Organizational culture consists of values and assumptions shared within an organization. It defines what is important and unimportant in the company of doing things in a right way. An organizational culture can potentially influence ethical conduct. An organization's culture should be consistent with society ethical values, and the culture should not be so strong that it undermines individual freedom. There are three distinct levels in organization culture - shared value, shared assumptions and artifacts. Shared values guide decisions and behaviors' of the employees and management. Artifacts are the visible elements such as rituals, stories, language and physical structure. Shared assumptions are the unconscious belief or theories in use on which people rely to guide their perceptions and behaviors.
The four categories of artifacts are organizational stories and legends, rituals and ceremonies, organizational language and finally physical structures and symbols. An organizational stories are very powerful indeed it's creates emotions to listeners and greatest impact when the corporate describe the real people. The rituals and ceremonies are usually the one they do daily as a routine task. Going for lunch break at the same hour or having birthday bash every month. An Organizational language is about how an employee's speaks in their working environment-aggressive, humble, or polite. Physical structures and symbols is a physically structures of a company. It's also represents the company size, shape, location and the age of the building.
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A strong corporate culture increases a company's success by three important functions, the functions are control system, social glue and sense making. Control system is the ways that the organization is controlled. These include financial systems, quality systems, and rewards given to an employee. Culture works like a social bonding or glue that helps in holding the organization together. Sense-making refer as the structures in which an individual's knowledge is retained and organized. Corporate cultures will make easier for the employees to understand what expected from them.
The majority of corporate mergers and acquisition fails due to corporate leaders pay more attentions to other matters mainly on financial and marketing. They should take these four strategies into consideration before merging different corporate cultures - assimilation, deculturation, integration and separation. Assimilation merger happens when the acquired company adapts the culture of acquiring since the culture of acquiring is better and effective compare to their existing culture. Deculturation mergers happen when employees resist the organizational change. Integration merger is to combine or create a new culture. The purpose of this integration culture is to provide a better and strong culture since the existing culture is weak and ineffective. Separation merger is to remain a minimal of cultures from both side of company maybe due to geographical or unrelated industries.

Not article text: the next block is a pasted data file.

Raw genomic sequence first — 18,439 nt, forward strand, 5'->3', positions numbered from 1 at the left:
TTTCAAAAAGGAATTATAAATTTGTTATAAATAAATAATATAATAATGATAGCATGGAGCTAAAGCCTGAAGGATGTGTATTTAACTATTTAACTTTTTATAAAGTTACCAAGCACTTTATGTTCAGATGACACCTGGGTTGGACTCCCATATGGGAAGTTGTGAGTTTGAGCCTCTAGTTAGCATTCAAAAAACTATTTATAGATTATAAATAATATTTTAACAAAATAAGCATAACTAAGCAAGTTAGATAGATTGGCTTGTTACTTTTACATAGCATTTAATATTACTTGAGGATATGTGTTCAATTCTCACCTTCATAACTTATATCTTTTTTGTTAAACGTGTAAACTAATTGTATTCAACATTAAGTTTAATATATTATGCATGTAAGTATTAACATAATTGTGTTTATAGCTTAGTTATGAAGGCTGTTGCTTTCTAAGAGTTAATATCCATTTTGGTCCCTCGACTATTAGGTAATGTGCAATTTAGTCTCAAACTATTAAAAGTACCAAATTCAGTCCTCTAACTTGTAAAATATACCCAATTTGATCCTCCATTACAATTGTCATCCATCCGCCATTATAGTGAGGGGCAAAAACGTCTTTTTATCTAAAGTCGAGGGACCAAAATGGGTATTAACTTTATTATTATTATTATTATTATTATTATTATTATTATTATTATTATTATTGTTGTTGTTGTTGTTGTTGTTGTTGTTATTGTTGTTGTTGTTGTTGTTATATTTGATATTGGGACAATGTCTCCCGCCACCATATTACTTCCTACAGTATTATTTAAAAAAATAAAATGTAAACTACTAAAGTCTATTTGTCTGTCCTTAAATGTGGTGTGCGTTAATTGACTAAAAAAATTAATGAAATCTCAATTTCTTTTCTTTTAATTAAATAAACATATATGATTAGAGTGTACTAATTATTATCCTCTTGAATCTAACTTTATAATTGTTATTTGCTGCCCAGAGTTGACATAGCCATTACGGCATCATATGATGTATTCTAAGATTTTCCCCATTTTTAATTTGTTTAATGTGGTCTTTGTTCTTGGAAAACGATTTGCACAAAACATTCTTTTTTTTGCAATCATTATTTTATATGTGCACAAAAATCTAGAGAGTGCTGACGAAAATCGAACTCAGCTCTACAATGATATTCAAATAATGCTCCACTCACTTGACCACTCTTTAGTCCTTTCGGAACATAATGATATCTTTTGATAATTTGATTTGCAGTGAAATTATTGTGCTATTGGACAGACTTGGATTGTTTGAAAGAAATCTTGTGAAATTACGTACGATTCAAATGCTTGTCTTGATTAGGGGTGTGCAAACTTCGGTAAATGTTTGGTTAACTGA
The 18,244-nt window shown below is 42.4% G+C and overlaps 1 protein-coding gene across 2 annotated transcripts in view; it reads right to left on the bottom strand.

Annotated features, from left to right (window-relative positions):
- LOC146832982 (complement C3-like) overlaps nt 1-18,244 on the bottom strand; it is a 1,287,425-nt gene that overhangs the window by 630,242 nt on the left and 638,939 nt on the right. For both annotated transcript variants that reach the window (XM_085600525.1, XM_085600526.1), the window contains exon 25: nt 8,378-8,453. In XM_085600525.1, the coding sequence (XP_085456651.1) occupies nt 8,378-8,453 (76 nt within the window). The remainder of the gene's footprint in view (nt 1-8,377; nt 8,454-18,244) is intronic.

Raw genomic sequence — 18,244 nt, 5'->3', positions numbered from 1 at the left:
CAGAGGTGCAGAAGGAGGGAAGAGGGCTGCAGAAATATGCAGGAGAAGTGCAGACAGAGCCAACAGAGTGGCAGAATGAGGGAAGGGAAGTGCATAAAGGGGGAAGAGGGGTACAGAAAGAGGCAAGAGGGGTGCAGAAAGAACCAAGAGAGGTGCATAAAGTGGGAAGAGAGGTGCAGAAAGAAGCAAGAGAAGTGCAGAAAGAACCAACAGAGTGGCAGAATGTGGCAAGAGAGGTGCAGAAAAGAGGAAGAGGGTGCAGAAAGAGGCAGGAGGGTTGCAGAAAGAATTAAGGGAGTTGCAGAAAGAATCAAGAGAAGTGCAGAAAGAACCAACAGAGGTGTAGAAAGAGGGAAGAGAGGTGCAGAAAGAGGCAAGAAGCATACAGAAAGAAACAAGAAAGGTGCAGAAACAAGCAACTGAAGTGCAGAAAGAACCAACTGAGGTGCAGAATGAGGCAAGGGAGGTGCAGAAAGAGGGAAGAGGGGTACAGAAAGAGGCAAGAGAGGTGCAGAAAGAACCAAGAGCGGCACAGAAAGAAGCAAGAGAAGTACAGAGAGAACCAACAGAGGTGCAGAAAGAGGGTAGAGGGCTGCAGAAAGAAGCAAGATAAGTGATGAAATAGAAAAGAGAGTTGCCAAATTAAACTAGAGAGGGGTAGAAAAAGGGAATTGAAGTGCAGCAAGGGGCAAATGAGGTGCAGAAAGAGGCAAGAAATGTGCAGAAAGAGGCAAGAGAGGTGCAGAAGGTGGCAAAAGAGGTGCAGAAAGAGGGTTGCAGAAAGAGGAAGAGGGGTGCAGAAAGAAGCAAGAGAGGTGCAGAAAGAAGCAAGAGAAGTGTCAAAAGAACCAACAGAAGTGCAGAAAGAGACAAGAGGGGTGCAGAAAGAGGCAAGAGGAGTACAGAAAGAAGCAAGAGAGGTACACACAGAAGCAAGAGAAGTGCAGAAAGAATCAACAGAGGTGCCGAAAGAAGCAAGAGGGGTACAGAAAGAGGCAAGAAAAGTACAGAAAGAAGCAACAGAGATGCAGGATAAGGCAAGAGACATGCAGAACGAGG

Enron scandal was known as the biggest audit failure in the United States. The management manipulating the financial statement and showing a high profit while Enron running into billions of debts. The organizational cultural environment surrounding Enron's management control systems, and the influence of a powerful-risk taking culture on Enron's controls. Under the management of Jeff Skilling the organizational culture were an extreme performance-oriented culture, enhancements in technological capabilities and an increasingly expectant investor forum. Jeff Skilling emphasizes on creative risk taking, innovation, entrepreneurship and aggressive organization. The patterns of recruitment of staff by Skilling are MBAs graduates from the prestigious universities who could perform as aggressive, extrovert, IT experts and investment bankers. Employees whom could not perform or meets the target will be immediately terminate them or they will volunteer resign due to the high pressure from the management. Those who succeed will be rewarded with high bonus, stock options or paycheck.
Skilling was practicing culture of arrogance, extreme decentralization, fierce internal competition and an attitude that the company could do anything. Enron was forever changing on the way of working and reorganizing until it's so hard for the employees to catch up what exactly the management wants from them. Enron's corporate environment encourages creative, experimentation and hardworking people but if it's only that produces profit for the company. The employees were scared to express their opinions or question potentially illegal business practices as the managers used the system to reward blind loyalty. Most employees favored unethical, extreme competitive actions derived from observing the behavior of those favored in the organization. Enron management did not practices the value of integrity, the only thing they know is to make profit. In August 2001, Jeff Skilling tendered his resignation as a CEO and soon sold blocks of shares valued more than $33million. Kenneth Lay who held the position of Chairman immediate lyre-assumed the job of CEO and assured the stunned market watchers that there would be no change in the performance or outlook of the company but, the stock prices started declining.